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sleeptech

sleeptech
Joined Jun 2017
sleeptech
Joined Jun 2017

A few thoughts to clear up some of your confusion about treatment of central apnoea.

Firstly, elevated pressure does not always lead to an increase in central events. Sometimes it does but mostly it doesn't.

Secondly, not all central are caused by hyperventilation. In fact, most are not. When central events are the product of hyperventilation (breathing too much) that is when ASV is the appropriate treatment. It will only increase the amount of air it's pushing when the patient's own effort decreases, and when the patient's own breathing muscles are working it backs off. Thus it works to fill in the gaps in breathing and ventilate the patient as little as possible. This is desirable in cases of hyperventilation.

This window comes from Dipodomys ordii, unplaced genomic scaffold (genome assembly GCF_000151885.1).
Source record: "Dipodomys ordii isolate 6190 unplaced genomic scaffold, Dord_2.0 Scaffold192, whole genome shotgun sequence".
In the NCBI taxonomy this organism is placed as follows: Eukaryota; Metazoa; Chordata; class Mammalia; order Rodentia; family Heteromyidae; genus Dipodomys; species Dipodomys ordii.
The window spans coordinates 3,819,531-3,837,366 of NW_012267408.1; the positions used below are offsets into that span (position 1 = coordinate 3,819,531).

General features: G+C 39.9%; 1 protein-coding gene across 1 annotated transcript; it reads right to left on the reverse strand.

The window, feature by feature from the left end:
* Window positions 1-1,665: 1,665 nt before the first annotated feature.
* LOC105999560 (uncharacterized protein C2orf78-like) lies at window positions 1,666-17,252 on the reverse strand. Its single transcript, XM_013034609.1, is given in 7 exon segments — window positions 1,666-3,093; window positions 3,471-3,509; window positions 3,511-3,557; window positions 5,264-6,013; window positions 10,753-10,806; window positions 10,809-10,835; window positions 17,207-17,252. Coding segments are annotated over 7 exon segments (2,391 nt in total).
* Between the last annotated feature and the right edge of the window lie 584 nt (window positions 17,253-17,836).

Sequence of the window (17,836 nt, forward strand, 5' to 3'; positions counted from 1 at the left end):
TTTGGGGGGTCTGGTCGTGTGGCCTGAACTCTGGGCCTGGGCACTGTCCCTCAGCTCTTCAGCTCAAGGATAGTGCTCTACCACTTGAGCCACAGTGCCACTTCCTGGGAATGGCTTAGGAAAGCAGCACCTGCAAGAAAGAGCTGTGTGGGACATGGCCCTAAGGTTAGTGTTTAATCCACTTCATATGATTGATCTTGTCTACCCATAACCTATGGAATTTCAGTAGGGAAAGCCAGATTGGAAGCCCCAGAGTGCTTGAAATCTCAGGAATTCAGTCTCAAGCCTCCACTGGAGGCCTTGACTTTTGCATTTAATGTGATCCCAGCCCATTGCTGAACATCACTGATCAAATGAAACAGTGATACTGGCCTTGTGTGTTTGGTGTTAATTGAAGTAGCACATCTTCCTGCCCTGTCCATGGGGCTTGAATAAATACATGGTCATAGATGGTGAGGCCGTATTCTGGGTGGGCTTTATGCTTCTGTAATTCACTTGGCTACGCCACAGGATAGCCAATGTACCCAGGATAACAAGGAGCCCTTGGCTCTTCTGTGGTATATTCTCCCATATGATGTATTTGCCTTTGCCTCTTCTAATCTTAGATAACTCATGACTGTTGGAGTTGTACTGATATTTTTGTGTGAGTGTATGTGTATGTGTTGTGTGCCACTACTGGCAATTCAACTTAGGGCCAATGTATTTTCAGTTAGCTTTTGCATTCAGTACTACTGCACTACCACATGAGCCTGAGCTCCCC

When there are central events and the patient is hypoventilated, which is more common in my experience, then BiPAP is the treatment of choice. It can fill in the gaps in breathing caused by central events and also increase the overall level of air breathed in and out by the patient. This is useful in raising oxygen saturation levels and decreasing CO2 levels. It is often used in managing conditions such as COPD, motor neuron disease, muscular dystrophy, severe scoliosis and more.

Both BiPAP and ASV have range of controls beyond just the 2 pressure levels which are set. They primarily affect the timing of breaths and can get rather complex. BiPAP in particular has a lot of different settings and different modes, which is why I so often say that it should be set up by technician with the appropriate training.